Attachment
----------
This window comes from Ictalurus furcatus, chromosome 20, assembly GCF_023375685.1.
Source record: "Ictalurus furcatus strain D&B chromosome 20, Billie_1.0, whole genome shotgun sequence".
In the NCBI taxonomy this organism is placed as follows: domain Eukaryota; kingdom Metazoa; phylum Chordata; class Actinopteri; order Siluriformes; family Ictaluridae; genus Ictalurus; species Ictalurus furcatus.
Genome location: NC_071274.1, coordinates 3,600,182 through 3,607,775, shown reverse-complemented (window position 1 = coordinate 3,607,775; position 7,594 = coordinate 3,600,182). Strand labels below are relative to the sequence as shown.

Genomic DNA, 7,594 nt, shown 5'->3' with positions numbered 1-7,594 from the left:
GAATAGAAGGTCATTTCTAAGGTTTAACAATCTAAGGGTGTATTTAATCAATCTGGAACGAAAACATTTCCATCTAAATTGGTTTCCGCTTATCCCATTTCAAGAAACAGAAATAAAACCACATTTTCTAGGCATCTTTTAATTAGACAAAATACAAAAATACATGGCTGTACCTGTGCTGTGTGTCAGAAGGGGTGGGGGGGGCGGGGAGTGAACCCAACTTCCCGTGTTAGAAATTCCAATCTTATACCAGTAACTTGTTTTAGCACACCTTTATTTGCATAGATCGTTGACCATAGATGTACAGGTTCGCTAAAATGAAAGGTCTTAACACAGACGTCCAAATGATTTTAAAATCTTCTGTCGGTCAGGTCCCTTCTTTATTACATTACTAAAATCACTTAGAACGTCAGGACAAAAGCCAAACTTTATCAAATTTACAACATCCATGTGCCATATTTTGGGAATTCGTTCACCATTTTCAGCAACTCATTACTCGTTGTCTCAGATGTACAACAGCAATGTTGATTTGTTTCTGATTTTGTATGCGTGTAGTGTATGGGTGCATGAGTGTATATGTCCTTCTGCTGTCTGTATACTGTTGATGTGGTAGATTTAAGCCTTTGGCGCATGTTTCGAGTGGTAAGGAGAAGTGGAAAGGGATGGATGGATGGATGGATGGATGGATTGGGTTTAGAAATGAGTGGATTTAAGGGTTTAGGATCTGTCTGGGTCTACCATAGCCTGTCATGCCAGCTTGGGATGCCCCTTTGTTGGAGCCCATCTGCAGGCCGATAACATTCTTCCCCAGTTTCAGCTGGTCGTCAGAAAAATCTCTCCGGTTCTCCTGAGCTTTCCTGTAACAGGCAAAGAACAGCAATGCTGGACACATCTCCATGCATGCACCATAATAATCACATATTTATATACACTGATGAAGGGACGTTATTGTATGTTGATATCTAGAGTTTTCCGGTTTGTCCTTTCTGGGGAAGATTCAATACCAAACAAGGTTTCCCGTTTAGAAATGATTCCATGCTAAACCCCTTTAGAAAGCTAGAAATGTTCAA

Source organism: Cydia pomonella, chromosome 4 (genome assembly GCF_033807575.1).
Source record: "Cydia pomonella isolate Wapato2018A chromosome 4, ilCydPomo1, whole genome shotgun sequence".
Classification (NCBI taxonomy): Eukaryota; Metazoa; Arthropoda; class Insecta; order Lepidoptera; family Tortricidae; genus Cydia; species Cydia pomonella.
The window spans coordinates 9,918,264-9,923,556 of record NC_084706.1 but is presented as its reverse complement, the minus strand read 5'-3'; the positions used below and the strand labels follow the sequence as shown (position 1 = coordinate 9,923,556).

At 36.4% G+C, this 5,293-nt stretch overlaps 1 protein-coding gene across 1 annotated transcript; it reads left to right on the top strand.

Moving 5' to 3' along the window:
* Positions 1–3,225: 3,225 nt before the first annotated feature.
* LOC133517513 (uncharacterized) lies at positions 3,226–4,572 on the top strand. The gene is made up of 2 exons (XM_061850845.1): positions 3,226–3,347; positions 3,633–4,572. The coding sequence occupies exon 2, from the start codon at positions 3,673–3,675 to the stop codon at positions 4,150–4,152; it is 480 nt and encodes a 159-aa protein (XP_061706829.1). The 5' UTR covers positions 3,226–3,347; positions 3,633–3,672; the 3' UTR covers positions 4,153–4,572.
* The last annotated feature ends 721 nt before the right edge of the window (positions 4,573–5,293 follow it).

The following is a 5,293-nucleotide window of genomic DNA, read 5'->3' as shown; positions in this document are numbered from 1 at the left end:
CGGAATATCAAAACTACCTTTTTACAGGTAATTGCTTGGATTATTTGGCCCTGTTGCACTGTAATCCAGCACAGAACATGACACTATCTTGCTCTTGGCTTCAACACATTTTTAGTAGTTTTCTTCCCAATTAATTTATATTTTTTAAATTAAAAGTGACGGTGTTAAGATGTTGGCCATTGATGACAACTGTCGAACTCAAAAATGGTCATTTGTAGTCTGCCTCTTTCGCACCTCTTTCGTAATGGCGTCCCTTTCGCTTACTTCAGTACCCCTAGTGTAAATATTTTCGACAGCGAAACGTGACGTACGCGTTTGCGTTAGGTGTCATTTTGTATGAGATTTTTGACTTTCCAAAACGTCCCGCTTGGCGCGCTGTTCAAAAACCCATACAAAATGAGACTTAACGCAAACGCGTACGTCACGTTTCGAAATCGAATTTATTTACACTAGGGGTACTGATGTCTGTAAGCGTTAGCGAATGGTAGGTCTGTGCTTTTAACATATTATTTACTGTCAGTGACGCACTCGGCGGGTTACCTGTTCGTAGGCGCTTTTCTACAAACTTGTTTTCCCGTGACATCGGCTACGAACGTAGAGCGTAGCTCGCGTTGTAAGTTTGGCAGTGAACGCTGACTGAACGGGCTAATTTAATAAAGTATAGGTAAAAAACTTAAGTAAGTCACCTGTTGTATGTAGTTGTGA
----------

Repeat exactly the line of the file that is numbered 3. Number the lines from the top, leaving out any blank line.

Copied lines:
In the NCBI taxonomy this organism is placed as follows: domain Eukaryota; kingdom Metazoa; phylum Chordata; class Actinopteri; order Siluriformes; family Ictaluridae; genus Ictalurus; species Ictalurus furcatus.